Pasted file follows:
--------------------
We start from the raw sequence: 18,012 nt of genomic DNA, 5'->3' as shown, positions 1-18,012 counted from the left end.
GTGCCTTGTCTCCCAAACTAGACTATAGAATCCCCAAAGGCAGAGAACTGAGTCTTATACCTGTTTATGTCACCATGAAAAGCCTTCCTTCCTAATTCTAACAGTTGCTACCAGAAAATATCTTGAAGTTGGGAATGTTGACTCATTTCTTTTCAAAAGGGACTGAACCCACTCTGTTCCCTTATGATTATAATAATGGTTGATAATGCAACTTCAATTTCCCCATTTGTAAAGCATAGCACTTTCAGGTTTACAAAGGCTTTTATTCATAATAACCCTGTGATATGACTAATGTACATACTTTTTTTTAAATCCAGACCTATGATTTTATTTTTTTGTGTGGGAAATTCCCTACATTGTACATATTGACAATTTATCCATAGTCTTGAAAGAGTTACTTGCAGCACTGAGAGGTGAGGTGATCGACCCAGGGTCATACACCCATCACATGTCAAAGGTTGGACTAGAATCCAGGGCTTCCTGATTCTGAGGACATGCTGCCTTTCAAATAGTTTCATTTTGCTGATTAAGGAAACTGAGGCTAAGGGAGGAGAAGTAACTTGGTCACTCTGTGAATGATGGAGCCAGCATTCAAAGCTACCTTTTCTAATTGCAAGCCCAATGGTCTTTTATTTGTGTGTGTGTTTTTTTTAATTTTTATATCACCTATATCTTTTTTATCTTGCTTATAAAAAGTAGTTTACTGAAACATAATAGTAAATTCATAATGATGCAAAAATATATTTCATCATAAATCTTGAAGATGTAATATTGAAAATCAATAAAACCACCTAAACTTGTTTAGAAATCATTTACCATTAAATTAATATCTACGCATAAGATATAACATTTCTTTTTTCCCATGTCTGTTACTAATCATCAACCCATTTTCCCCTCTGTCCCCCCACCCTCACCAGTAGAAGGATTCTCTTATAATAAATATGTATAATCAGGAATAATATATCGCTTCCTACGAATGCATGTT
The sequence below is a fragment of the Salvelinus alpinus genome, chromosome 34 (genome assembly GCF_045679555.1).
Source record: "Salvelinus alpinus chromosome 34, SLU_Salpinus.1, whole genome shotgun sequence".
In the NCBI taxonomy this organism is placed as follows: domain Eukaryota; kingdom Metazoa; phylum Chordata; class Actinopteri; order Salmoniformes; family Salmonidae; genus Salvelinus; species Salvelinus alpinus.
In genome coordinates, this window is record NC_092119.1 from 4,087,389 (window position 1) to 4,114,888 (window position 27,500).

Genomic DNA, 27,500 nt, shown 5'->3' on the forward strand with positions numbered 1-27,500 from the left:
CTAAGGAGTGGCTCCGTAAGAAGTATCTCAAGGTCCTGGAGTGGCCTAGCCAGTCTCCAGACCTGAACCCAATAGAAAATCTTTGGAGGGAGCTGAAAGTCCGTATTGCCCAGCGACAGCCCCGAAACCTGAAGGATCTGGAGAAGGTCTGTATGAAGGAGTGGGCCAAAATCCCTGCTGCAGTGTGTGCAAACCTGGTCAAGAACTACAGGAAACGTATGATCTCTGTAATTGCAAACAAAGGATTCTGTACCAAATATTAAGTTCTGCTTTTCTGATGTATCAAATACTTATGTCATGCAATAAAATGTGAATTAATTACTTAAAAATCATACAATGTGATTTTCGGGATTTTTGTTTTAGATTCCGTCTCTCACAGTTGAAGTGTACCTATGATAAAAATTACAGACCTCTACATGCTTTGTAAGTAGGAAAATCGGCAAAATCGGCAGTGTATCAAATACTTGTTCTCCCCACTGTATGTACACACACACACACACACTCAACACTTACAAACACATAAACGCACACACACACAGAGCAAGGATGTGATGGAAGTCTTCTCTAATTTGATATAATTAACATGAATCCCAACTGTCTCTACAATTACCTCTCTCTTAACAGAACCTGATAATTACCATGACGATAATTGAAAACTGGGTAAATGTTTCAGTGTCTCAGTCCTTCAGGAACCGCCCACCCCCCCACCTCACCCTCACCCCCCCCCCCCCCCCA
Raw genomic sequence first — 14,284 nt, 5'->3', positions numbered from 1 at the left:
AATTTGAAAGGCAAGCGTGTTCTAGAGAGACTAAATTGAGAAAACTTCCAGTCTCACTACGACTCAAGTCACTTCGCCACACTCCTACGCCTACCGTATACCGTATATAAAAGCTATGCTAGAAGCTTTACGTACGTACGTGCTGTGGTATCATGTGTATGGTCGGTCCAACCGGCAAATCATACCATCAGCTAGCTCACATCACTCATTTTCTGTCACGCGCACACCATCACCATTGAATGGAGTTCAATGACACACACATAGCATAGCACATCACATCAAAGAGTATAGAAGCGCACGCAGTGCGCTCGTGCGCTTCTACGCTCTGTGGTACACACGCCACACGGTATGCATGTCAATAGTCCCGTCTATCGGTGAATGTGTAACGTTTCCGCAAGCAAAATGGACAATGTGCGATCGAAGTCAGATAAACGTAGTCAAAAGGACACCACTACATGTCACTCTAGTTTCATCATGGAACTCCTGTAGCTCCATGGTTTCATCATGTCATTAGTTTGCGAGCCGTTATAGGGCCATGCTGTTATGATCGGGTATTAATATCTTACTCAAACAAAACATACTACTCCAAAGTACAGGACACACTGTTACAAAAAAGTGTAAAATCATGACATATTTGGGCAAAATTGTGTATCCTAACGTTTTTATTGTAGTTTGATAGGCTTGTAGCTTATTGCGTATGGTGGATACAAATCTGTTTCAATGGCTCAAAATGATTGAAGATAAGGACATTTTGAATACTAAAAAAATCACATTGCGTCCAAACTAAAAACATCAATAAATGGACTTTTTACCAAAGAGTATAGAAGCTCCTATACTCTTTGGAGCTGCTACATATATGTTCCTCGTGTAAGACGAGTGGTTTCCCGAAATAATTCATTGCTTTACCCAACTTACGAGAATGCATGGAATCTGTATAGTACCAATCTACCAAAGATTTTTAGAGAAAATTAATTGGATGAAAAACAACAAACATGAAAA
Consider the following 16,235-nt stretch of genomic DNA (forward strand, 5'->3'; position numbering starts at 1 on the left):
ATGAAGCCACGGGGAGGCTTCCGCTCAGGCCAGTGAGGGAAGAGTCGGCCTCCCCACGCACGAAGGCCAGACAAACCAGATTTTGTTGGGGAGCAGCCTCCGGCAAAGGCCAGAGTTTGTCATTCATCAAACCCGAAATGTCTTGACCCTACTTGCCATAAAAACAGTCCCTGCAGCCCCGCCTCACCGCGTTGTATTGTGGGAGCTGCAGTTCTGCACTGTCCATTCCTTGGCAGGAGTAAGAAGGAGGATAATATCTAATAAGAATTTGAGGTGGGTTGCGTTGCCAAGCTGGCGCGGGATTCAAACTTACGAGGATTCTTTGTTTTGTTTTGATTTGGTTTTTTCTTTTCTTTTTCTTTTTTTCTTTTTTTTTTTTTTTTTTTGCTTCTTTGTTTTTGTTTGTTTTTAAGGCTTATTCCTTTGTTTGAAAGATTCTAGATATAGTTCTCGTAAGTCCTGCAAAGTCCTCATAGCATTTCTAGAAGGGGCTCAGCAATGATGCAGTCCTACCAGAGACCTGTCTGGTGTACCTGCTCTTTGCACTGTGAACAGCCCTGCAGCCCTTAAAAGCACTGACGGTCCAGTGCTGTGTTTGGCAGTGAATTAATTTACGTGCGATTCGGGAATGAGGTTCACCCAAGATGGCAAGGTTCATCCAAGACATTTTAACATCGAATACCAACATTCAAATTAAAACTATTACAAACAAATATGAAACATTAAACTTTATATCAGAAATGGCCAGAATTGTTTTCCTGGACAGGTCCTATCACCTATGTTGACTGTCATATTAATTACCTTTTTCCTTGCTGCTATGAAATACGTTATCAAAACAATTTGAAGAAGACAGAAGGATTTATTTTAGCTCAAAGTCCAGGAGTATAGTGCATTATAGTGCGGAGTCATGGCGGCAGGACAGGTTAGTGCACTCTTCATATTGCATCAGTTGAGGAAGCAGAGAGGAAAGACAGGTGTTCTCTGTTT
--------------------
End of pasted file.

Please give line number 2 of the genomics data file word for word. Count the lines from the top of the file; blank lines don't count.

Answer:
GTGCCTTGTCTCCCAAACTAGACTATAGAATCCCCAAAGGCAGAGAACTGAGTCTTATACCTGTTTATGTCACCATGAAAAGCCTTCCTTCCTAATTCTAACAGTTGCTACCAGAAAATATCTTGAAGTTGGGAATGTTGACTCATTTCTTTTCAAAAGGGACTGAACCCACTCTGTTCCCTTATGATTATAATAATGGTTGATAATGCAACTTCAATTTCCCCATTTGTAAAGCATAGCACTTTCAGGTTTACAAAGGCTTTTATTCATAATAACCCTGTGATATGACTAATGTACATACTTTTTTTTAAATCCAGACCTATGATTTTATTTTTTTGTGTGGGAAATTCCCTACATTGTACATATTGACAATTTATCCATAGTCTTGAAAGAGTTACTTGCAGCACTGAGAGGTGAGGTGATCGACCCAGGGTCATACACCCATCACATGTCAAAGGTTGGACTAGAATCCAGGGCTTCCTGATTCTGAGGACATGCTGCCTTTCAAATAGTTTCATTTTGCTGATTAAGGAAACTGAGGCTAAGGGAGGAGAAGTAACTTGGTCACTCTGTGAATGATGGAGCCAGCATTCAAAGCTACCTTTTCTAATTGCAAGCCCAATGGTCTTTTATTTGTGTGTGTGTTTTTTTTAATTTTTATATCACCTATATCTTTTTTATCTTGCTTATAAAAAGTAGTTTACTGAAACATAATAGTAAATTCATAATGATGCAAAAATATATTTCATCATAAATCTTGAAGATGTAATATTGAAAATCAATAAAACCACCTAAACTTGTTTAGAAATCATTTACCATTAAATTAATATCTACGCATAAGATATAACATTTCTTTTTTCCCATGTCTGTTACTAATCATCAACCCATTTTCCCCTCTGTCCCCCCACCCTCACCAGTAGAAGGATTCTCTTATAATAAATATGTATAATCAGGAATAATATATCGCTTCCTACGAATGCATGTT